FINANCIAL aid is coming to the assistance of the TT cycling team.
With 12 days to go before they begin the final stage of their 2020 Olympic qualification journey, the national contingent is still in need of cycling equipment.
The Sport Company of TT (SporTT) has already pledged its commitment to cover the team’s airfare and accommodation for the forthcoming World Cups which will be staged in Hong Kong (November 29 - December 1), Cambridge, New Zealand (December 6-8) and Brisbane, Australia (December 13-15).
SporTT’s chief executive officer, Jason Williams, chairman Douglas Camacho, and technical director and team coach, Erin Hartwell, have been working assiduously to ensure the squad arrives at their destinations on time and are comfortably housed ahead of these three major qualifiers.
However, following a highly successful competitive year from TT’s track riders, much damage was done to their racing equipment.
Currently, the team still awaits funding for new equipment but remains in high spirits as they wind down preparations ahead of a hectic season.
“SporTT is assisting the Trinidad and Tobago Cycling Federation with the airfare and accommodation for the World Cups, subject to the release of funding. We wish the team well during these events.
“Regarding the equipment, SporTT has been in contact with another government agency and we have very good hopes that the cyclists will receive all that is needed to ensure they are fully prepared,” stated Williams on Thursday.
Over the past eight weeks, Hartwell has placed great emphasis on developing TT’s World Cup representatives - Njisane Phillip, Nicholas Paul, Keron Bramble, Kwesi Browne and Quincy Alexander.
The two-time American Olympic medallist admitted that the cost of one high-quality bike frame and two wheels exceeds the US$10,000 price tag.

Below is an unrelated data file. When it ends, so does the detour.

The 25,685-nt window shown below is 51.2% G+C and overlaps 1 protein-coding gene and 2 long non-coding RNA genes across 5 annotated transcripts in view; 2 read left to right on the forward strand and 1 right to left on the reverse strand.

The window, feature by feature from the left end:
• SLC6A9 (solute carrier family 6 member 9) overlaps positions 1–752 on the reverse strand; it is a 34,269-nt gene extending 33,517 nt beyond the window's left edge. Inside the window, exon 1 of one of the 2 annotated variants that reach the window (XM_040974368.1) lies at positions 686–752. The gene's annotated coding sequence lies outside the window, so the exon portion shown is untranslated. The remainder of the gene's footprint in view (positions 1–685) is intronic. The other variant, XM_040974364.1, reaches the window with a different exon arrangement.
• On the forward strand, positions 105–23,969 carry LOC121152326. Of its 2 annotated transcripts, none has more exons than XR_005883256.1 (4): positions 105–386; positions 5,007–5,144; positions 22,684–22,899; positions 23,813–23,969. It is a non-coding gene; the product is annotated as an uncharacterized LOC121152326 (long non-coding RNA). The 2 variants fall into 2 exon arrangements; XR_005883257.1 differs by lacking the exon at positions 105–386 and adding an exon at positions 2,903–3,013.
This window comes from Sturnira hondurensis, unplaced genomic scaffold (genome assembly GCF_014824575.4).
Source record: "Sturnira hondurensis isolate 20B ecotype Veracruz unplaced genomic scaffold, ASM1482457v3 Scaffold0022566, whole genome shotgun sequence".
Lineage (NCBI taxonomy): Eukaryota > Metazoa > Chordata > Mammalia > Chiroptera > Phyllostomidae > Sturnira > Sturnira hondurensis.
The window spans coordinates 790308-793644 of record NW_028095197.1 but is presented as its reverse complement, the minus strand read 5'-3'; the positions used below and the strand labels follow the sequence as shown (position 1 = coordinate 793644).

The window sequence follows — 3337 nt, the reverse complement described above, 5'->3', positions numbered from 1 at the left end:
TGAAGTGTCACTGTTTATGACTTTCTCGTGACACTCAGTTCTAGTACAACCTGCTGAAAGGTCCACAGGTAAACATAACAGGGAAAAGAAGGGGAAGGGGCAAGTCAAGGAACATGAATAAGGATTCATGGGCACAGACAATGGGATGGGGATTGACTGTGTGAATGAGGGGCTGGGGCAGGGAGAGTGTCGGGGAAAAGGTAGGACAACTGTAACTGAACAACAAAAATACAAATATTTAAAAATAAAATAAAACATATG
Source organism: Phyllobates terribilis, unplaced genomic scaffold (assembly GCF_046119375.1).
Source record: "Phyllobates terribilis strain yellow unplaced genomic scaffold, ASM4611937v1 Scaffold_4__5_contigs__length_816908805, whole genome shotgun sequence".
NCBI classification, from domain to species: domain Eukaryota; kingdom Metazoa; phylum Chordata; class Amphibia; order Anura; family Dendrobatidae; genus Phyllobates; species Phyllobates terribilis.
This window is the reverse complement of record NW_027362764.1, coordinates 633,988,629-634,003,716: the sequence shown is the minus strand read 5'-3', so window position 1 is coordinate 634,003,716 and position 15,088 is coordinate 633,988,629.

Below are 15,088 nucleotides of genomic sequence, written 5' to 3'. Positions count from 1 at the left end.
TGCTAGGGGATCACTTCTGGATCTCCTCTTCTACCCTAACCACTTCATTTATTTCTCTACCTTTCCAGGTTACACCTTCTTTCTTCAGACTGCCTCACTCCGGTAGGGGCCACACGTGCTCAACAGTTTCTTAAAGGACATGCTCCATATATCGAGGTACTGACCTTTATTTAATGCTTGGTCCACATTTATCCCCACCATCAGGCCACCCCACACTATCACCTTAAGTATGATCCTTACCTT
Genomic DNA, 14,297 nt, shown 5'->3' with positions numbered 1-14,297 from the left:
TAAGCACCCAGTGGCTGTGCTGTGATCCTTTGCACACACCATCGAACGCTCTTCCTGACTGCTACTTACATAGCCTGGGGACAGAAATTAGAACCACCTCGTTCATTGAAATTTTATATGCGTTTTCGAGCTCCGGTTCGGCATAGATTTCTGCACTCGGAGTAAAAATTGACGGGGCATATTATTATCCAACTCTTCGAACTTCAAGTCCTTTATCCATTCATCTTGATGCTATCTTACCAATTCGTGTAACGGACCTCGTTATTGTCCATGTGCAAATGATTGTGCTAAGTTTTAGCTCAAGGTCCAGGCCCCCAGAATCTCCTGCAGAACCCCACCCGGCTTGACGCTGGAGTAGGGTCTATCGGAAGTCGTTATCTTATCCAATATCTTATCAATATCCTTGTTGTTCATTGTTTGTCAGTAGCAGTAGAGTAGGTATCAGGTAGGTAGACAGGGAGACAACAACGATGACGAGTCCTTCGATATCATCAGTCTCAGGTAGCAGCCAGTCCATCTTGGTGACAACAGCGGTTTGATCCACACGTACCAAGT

He however, credited the Ministry of Sport and his fellow SporTT members for providing funding for every project the team has used towards Olympic qualification thus far. Hartwell also expressed optimism that the much-needed equipment will come before the team departs en route to Hong Kong on November 20.
“To the ministry’s and SporTT’s credit, I commend their effort,” said Hartwell. “It’s expensive to travel around the world because it’s a two-year process to qualify. It’s a new fiscal year and we’re working close with the ministry. But, we’re trying not to leave it too late, fingers crossed. The right folks are aware of what needs to be done and I’m confident that we’re going to be where we need to be, come race day.”
Historically, cyclists have used their own equipment on national duty. But with an increasing influx of cycling enthusiasts to the sport, a state-of-the-art facility in Couva and a world-renowned coach at the helm, the availability of new equipment is key to providing the local riders with the best chance of securing TT’s first-ever cycling Olympic medal.
Hartwell added, “We’ve broken a bunch of equipment this year because we had a couple crashes. We’re looking to overturn some of those costs from the athletes and not having it exclusively placed on their shoulders. Right now, we’re working closely with the federation, SporTT and their funding partners to try and procure some of the equipment but, you know, there are always challenges, but we stay focussed and put our best foot forward on race day. The athletes are in good spirits.”